Captain Strong Elementary: A Promising Practice in Engaging Students with Learning Differences
Kristie Alexander, a fourth-grade teacher at Captain Strong Elementary, is using technology to actively engage all students in her class, including those with learning disabilities, Attention-Deficit/Hyperactivity Disorder (AD/HD), speech impairments, fine motor impairments, and Asperger's Syndrome.
Through funding from an AccessSTEM Minigrant, Ms. Alexander purchased an ELMO visual presenter, an LCD projector, a digital camera, and a laptop computer. These purchases allowed her to create a classroom presentation station where she can present printed text, 3-D demonstrations, and student work samples to the class. The technology allows the preciseness of student ideas to be shared, the wonder of experimentation to continue, and the self-esteem of the students to be validated.
As the technology became integrated into the classroom, authentic student work samples replaced foreign examples and pieces of writing that held no personal value to the students. Instead, students were able to discuss and learn from examples created by their peers. This method also allowed the students to share their thought processes with the class and allowed Ms. Alexander to evaluate in real time what and how her students were learning.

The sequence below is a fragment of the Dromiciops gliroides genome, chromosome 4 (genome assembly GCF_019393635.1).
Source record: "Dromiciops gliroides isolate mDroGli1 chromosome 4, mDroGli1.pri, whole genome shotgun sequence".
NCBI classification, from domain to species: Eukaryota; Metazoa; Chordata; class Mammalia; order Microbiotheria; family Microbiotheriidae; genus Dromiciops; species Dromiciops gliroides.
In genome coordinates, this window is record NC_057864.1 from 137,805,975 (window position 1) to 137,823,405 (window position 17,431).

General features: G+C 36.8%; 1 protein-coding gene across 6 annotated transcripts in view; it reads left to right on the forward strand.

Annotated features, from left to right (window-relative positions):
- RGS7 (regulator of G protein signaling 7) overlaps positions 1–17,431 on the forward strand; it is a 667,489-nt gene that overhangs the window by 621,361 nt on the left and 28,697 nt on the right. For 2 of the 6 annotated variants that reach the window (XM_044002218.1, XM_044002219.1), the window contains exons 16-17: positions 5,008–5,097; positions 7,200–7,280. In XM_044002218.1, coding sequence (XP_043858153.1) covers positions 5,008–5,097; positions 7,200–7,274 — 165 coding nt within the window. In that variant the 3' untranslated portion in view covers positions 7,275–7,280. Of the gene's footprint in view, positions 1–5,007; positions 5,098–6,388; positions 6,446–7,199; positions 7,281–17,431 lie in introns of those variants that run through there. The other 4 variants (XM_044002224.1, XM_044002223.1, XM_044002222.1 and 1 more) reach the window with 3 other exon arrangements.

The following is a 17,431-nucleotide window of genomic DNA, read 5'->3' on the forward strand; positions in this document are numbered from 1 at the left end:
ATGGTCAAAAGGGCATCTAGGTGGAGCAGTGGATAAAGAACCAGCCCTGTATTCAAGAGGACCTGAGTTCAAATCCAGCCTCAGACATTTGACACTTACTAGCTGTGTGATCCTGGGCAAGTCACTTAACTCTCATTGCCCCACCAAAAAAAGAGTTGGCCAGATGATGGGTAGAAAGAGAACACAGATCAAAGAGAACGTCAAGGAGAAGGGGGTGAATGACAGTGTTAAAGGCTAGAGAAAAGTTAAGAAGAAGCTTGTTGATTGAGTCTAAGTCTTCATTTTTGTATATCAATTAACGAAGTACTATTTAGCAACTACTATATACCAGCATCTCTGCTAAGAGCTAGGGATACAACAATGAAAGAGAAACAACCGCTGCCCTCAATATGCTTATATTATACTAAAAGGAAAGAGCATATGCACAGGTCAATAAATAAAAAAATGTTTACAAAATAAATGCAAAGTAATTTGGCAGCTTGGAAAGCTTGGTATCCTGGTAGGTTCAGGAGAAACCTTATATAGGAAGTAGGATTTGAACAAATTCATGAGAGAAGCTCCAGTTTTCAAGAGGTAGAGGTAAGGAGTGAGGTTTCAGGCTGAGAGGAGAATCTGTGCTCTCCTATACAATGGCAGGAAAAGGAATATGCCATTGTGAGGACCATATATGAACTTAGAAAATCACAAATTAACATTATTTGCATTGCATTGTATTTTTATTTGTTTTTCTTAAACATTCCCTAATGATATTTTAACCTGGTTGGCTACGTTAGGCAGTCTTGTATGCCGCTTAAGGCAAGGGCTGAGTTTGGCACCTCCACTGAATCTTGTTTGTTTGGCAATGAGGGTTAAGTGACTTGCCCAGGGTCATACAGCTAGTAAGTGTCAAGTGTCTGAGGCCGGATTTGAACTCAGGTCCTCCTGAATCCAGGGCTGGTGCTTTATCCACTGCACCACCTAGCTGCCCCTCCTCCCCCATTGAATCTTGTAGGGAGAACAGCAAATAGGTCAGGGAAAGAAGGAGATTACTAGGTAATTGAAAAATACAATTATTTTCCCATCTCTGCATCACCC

Ms. Alexander's use of technology in her class is a promising practice because it creates an environment where all students, regardless of their abilities or disabilities, are able to share their work and unique learning styles with the class and to increase their listening, critical thinking, and problem-solving skills. This project has resulted in students who have not only a stronger command of technology but also a greater involvement in their own learning.
AccessSTEM mingrants were funded under The Alliance for Students with Disabilities in Science, Technology, Engineering, and Mathematics (AccessSTEM, Research in Disabilities Education award # HRD-0227995).
Last update or review: January 18, 2013